Study Identifies Level Of Vision That Alters Child's Development

December 09, 1997

Frank Porter Graham Child Development Center

CHAPEL HILL -- A new study has identified for the first time the level of visual impairment that significantly affects a child's development.

Researchers at the universities of North Carolina at Chapel Hill and North Colorado have discovered that development in children whose visual acuity was 20/500 or better was significantly better than the development of children whose visual acuity was 20/800 or worse.

The study included 186 visually impaired children, ages 12 months to 73 months, and used data from several sources, including a long-term study directed by Dr. Kay Ferrell at the University of North Colorado.

"Vision impairment in young children can quickly affect a child's development," said Dr. Deborah Hatton, an investigator at UNC-CH's Frank Porter Graham Child Development Center, who coordinated the new study. "For example, if an infant is unable to establish eye contact, bonding with parents, socialization and communication may be more difficult. Thus, the child may not attain developmental milestones in the same sequence and at the same rate as children with normal vision."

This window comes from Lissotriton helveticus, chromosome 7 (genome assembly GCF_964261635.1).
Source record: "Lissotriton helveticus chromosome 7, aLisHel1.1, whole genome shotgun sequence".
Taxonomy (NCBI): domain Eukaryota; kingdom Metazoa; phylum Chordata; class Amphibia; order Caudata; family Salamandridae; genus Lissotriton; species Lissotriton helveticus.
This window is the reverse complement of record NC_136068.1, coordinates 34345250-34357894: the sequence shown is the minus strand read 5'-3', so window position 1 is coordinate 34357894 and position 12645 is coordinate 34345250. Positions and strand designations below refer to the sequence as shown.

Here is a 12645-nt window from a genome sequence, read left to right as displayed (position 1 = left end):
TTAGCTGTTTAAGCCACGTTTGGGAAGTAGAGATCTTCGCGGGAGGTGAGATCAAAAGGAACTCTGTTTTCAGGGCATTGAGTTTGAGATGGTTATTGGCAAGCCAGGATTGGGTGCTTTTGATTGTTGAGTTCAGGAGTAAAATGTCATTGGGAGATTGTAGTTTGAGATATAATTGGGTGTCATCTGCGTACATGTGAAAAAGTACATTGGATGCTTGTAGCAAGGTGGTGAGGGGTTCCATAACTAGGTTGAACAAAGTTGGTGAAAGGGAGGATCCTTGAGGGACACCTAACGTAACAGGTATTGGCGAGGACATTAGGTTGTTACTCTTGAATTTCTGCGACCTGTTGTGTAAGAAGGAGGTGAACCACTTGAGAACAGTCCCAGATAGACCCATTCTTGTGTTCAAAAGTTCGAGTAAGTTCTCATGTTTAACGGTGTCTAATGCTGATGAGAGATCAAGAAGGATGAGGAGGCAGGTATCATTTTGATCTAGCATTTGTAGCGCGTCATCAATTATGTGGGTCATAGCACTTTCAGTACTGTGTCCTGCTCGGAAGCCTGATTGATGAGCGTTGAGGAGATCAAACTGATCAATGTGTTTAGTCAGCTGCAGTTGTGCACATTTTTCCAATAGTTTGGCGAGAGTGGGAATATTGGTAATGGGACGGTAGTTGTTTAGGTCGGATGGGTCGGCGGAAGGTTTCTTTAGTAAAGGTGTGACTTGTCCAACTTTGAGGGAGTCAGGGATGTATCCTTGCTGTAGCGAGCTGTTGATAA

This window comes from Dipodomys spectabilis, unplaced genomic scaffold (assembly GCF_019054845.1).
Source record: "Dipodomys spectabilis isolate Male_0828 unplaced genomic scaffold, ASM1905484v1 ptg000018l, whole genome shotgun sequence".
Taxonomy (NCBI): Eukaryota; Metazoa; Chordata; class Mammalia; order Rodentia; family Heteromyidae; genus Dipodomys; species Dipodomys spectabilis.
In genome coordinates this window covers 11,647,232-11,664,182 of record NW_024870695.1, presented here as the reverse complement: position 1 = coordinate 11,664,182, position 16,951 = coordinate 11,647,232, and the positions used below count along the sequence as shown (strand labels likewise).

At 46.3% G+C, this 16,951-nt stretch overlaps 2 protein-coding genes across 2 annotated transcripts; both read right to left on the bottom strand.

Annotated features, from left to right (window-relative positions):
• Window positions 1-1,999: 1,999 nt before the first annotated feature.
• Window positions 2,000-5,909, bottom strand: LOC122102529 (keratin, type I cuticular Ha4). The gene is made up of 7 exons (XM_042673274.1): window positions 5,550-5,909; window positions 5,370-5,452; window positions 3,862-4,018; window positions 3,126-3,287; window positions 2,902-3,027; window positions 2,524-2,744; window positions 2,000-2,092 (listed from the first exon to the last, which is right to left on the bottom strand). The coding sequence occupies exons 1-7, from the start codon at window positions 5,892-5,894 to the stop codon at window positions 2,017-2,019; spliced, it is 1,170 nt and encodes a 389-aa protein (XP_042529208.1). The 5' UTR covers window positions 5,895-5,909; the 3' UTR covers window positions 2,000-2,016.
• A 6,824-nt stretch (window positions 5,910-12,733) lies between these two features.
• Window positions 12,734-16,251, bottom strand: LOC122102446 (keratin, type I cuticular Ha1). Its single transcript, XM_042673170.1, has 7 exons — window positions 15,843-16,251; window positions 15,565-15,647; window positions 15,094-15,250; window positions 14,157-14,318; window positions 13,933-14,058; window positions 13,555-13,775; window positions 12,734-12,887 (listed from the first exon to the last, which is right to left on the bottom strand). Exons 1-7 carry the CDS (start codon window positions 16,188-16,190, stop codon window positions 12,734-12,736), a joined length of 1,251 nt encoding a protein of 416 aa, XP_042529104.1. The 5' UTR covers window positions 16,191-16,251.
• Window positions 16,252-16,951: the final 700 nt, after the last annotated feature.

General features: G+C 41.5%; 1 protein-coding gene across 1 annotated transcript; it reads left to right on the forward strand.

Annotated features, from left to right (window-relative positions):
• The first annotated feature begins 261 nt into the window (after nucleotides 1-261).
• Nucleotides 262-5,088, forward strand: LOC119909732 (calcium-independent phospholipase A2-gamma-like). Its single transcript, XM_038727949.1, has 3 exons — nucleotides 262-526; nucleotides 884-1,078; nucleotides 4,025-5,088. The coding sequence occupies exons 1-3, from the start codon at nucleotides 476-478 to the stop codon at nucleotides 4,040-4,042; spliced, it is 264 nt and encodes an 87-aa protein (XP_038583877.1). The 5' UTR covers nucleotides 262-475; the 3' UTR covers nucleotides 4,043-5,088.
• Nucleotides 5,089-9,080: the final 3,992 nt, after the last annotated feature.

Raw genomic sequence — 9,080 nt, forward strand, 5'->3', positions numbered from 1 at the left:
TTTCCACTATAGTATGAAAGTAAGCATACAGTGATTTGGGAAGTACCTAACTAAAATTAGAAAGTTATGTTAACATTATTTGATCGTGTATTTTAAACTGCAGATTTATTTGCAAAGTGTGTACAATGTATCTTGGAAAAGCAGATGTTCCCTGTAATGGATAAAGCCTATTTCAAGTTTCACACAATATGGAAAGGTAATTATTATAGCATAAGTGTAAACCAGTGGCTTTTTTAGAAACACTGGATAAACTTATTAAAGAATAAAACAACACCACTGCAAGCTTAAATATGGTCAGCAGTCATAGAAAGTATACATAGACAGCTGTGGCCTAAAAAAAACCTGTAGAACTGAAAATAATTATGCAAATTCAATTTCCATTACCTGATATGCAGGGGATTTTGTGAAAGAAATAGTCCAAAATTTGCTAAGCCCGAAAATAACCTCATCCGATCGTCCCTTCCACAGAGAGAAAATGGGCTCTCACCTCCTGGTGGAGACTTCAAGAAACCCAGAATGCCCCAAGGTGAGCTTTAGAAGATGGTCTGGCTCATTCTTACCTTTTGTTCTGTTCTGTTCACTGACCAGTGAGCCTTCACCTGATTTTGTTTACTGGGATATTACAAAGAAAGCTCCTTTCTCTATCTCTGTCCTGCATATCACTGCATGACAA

Other researchers have found that the lack of vision can interfere with establishing concepts of an object and the environment, Hatton said. Such infants may not be motivated to reach out and move around.

Many children with visual impairment also have additional disabilities, she said. Forty percent of children in the study also had mental retardation or developmental delay.

As expected, children with visual impairment and these disabilities developed more slowly than children with only visual impairment, Hatton said. The most surprising finding was that the level of vision impairment that seemed to have a marked impact on development was the same for children with and children without mental retardation or developmental delay.

"This comprehensive study is the first to identify the level of vision impairment that really begins to affect children's development," said Dr. Don Bailey, director of the Frank Porter Graham Center and one of the researchers. "This gives us important baseline data for future intervention efforts so that children can be more appropriately evaluated."

Results of the study appear in the current issue of the journal Child Development.

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Note: Hatton can be reached at (919) 966-7186
Graham Center Contact: Loyd Little, 966-0867
News Services Contact: David Williamson, 962-8596

University of North Carolina at Chapel Hill

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